Podbiel is typical Orava village. It lies at the point where the Studený stream flows into the Orava river. Located at the centre of the greatest of Orava’s attractions, it is the ideal starting point from which to explore the whole Orava region. Within a range of about 20 km there are the Roháče mountains, the Museum of the Orava village, the Oravice thermal pool, the Oravská priehrada water dam-lake and Orava Castle.

At Podbiel, traditional buildings and houses, typical of the central Orava region, which were classified as the Reserve of Folk Architecture, have been preserved in a very good condition. A guided tour through the reserve includes a lecture about the architectural mastery of the builders of the wooden houses. Some of the wooden buildings serve for recreational purposes.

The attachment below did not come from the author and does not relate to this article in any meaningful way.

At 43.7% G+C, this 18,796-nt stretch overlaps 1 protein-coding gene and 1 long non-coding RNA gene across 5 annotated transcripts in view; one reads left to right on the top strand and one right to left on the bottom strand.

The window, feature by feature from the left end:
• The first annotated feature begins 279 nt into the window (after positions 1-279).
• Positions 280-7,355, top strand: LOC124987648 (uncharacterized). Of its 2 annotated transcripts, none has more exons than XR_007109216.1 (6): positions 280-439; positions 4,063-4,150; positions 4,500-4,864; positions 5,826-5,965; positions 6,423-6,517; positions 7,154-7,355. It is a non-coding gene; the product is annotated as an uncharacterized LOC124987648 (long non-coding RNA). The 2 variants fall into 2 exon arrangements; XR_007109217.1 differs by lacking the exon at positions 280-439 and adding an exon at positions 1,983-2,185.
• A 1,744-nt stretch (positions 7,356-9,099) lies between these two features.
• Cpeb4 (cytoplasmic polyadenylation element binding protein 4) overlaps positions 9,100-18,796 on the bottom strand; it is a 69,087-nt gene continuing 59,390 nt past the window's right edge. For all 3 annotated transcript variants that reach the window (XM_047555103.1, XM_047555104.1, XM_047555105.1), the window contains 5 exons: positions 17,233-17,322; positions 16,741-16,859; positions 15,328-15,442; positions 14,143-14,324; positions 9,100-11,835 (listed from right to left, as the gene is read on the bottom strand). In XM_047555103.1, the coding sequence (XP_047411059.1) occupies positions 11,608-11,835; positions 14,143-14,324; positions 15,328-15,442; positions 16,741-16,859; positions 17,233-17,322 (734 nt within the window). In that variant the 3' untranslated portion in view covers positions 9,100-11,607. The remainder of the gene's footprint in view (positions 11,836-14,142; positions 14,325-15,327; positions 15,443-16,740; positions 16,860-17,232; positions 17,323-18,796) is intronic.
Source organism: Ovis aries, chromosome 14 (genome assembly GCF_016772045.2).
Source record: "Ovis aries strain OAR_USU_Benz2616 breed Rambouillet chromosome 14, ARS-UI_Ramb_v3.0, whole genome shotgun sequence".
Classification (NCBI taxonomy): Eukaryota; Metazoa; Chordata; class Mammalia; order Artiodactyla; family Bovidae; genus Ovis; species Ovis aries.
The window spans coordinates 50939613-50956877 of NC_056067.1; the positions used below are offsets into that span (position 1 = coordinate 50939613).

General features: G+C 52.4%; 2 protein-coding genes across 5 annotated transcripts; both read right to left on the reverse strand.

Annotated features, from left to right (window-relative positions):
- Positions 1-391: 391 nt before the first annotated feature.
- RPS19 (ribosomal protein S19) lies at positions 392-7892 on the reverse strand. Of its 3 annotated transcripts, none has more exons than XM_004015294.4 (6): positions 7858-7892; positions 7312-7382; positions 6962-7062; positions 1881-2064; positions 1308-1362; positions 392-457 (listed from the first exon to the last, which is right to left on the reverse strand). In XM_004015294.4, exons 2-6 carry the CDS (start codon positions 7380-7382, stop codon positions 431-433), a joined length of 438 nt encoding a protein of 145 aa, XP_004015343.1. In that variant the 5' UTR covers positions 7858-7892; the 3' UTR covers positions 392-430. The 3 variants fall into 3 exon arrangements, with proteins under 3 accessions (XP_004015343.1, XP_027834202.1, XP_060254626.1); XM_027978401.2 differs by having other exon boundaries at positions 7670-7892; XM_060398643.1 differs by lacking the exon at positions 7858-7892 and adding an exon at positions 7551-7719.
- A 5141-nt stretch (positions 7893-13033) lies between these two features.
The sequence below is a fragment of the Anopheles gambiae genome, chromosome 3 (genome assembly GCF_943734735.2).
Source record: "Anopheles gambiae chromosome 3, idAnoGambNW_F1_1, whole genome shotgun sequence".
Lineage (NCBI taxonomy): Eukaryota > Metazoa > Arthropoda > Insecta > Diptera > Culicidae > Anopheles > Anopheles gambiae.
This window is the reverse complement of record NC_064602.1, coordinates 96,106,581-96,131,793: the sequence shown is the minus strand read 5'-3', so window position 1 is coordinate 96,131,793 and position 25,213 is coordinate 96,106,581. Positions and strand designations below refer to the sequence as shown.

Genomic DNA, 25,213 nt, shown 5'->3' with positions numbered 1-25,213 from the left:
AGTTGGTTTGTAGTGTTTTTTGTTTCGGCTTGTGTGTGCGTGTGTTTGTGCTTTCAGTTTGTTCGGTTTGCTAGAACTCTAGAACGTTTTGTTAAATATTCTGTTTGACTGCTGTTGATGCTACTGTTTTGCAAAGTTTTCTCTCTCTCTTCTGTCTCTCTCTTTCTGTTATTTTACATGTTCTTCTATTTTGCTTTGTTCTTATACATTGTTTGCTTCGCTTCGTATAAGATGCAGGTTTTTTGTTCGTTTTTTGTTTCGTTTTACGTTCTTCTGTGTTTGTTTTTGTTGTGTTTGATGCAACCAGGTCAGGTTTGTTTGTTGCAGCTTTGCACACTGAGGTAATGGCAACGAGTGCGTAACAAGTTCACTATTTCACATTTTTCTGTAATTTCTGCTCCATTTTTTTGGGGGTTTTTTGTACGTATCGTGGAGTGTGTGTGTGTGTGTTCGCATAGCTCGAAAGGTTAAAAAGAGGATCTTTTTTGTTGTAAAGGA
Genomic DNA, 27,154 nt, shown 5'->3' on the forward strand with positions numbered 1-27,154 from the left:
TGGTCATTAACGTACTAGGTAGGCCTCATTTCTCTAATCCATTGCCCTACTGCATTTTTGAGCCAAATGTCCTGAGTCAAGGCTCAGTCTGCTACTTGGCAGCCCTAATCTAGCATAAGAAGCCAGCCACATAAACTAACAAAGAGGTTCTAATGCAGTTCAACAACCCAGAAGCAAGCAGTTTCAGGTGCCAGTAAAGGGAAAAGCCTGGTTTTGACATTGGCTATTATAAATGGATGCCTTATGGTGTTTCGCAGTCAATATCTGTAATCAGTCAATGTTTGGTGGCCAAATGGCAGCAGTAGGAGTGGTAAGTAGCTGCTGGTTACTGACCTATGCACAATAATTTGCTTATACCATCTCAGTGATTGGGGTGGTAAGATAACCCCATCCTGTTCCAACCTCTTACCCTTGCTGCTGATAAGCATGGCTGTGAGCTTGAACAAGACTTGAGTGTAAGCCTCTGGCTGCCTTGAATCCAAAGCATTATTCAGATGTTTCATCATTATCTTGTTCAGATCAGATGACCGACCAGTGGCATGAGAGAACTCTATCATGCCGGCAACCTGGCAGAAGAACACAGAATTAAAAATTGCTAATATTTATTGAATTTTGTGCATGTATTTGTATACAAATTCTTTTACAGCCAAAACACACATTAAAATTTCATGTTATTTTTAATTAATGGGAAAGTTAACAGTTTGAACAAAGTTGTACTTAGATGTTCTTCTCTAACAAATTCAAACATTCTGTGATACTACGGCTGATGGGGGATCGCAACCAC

An ironworks complex built in 1863, the so-called “hámor” (in the vernacular), whose external walls and central blast furnace have been preserved, is located 2 km from the centre of the village. The TAVBA folk festival regularly takes place in this venue.

The uniqueness of the picturesque village Podbiel, with about 1300 inhabitants lies in its rich history. Its importance is underlined by its location. Podbiel is typical Orava village in Northern Slovakia, situated at the old merchant road, also known as Amber Road or Old Salt Road, which from time immemorial, before the Celtic settlement of Orava, wound along the river, and then through the village Malatiná and further through the Malatinský pass to Liptov.

Road ensured transport of goods from the current Baltic coast in Poland, down south to the Balkans, or in the then Western Europe. Obviously merchant caravans had to have protection, which ensured guard checkpoints. Few people today know, that in times of Hungaro Empire, in Podbiel was the second customs control after customs in Tvrdošín, because some buyers bypassed Tvrdošín customs in order to circumvent the fee. However, in Podbiel they had been forced to pay - control could not be avoided.